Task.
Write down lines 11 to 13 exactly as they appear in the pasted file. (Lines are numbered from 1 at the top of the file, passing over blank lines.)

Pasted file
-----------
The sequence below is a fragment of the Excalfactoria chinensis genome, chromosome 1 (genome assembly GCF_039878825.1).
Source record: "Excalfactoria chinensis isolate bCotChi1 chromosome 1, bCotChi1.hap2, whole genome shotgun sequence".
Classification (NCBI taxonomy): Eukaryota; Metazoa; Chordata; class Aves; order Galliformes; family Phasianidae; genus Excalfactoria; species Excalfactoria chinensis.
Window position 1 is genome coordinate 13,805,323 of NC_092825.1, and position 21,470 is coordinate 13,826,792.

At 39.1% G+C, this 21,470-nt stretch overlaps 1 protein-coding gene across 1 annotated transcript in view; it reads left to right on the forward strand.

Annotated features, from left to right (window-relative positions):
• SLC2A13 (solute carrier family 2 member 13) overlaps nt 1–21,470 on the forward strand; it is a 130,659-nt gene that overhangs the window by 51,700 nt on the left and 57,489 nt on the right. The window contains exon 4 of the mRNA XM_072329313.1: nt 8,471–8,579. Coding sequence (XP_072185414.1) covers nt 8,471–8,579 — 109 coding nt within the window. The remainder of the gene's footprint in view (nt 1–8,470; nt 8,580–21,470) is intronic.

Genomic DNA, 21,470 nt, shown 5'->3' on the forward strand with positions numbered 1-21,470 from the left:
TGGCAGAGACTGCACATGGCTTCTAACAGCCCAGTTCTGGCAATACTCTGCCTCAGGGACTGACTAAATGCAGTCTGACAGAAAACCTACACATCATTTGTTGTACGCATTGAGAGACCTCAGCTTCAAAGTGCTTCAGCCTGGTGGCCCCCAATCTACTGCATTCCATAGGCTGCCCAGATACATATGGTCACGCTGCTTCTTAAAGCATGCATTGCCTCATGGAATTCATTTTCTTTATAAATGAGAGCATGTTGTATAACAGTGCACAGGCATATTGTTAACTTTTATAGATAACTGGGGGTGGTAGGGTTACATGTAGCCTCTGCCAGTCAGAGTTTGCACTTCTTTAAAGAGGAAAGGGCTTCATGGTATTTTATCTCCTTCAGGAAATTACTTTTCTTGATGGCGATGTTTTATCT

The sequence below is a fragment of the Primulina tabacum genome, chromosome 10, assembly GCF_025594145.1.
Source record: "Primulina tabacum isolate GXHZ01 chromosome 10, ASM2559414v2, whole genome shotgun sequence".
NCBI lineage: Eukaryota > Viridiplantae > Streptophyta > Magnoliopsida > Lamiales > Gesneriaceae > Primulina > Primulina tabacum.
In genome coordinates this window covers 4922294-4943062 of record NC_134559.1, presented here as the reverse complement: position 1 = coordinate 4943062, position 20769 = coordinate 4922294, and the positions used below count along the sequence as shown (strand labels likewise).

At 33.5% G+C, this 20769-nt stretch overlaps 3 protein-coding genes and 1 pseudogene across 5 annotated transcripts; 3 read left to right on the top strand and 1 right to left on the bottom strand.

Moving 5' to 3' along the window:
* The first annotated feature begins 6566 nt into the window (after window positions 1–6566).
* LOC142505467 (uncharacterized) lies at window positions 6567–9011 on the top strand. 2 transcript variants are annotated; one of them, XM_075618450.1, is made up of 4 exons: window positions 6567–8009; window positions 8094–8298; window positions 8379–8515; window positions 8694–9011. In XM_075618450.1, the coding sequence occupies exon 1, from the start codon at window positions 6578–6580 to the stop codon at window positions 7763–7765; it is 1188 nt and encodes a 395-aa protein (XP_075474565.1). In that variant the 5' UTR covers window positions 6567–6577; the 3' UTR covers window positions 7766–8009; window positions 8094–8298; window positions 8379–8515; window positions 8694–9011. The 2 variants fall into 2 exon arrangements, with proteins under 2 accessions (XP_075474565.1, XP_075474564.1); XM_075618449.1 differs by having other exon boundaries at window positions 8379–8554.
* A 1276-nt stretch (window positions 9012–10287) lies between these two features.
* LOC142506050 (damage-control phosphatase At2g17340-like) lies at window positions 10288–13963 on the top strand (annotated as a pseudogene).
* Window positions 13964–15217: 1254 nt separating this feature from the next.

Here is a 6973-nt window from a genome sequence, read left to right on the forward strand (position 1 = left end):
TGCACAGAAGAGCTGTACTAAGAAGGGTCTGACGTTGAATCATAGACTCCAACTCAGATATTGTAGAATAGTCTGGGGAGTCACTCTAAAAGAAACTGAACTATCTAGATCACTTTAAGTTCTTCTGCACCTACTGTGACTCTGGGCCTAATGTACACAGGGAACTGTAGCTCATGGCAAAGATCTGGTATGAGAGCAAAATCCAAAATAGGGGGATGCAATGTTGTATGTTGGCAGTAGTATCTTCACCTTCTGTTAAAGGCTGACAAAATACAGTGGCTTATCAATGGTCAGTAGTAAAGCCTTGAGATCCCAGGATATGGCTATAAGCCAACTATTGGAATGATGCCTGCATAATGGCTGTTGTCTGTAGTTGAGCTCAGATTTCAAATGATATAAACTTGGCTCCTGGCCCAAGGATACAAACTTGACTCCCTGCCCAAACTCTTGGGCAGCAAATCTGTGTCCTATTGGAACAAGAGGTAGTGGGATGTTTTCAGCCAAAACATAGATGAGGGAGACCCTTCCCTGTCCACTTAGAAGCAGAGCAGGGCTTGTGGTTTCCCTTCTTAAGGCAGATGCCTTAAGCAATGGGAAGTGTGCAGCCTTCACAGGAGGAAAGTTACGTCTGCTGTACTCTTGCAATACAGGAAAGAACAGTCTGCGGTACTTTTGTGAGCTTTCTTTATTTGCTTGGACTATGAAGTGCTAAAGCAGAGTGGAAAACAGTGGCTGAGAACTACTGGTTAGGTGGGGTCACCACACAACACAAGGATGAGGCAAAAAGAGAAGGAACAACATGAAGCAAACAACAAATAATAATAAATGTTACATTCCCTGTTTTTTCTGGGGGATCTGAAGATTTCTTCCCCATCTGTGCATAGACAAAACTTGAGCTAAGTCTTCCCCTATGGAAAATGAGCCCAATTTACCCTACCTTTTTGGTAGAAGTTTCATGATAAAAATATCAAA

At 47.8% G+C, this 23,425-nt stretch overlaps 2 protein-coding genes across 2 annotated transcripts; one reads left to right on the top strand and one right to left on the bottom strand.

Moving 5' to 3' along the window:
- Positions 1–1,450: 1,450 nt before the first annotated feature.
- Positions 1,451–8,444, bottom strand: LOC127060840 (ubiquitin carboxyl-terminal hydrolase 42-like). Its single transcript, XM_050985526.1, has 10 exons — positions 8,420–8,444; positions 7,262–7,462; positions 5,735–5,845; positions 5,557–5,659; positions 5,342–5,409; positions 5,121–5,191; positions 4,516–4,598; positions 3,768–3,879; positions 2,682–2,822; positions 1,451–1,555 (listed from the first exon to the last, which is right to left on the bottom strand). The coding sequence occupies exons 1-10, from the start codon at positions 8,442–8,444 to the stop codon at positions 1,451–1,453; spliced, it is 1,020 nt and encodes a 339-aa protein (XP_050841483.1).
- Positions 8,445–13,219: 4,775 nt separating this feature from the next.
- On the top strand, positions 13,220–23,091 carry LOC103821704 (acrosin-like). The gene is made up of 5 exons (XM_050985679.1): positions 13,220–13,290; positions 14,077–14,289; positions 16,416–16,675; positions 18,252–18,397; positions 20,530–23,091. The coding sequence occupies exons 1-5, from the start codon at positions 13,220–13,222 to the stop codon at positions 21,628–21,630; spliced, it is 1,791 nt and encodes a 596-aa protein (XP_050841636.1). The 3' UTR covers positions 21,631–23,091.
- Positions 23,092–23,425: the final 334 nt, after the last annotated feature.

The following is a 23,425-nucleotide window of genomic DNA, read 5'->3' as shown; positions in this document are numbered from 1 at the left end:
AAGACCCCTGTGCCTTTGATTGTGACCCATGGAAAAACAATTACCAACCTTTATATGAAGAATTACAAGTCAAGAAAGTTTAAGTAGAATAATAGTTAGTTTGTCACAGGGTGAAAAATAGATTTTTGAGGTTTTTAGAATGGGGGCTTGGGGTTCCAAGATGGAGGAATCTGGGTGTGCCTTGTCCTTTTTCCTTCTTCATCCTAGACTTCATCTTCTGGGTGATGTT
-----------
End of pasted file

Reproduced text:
Source record: "Primulina tabacum isolate GXHZ01 chromosome 10, ASM2559414v2, whole genome shotgun sequence".
NCBI lineage: Eukaryota > Viridiplantae > Streptophyta > Magnoliopsida > Lamiales > Gesneriaceae > Primulina > Primulina tabacum.
In genome coordinates this window covers 4922294-4943062 of record NC_134559.1, presented here as the reverse complement: position 1 = coordinate 4943062, position 20769 = coordinate 4922294, and the positions used below count along the sequence as shown (strand labels likewise).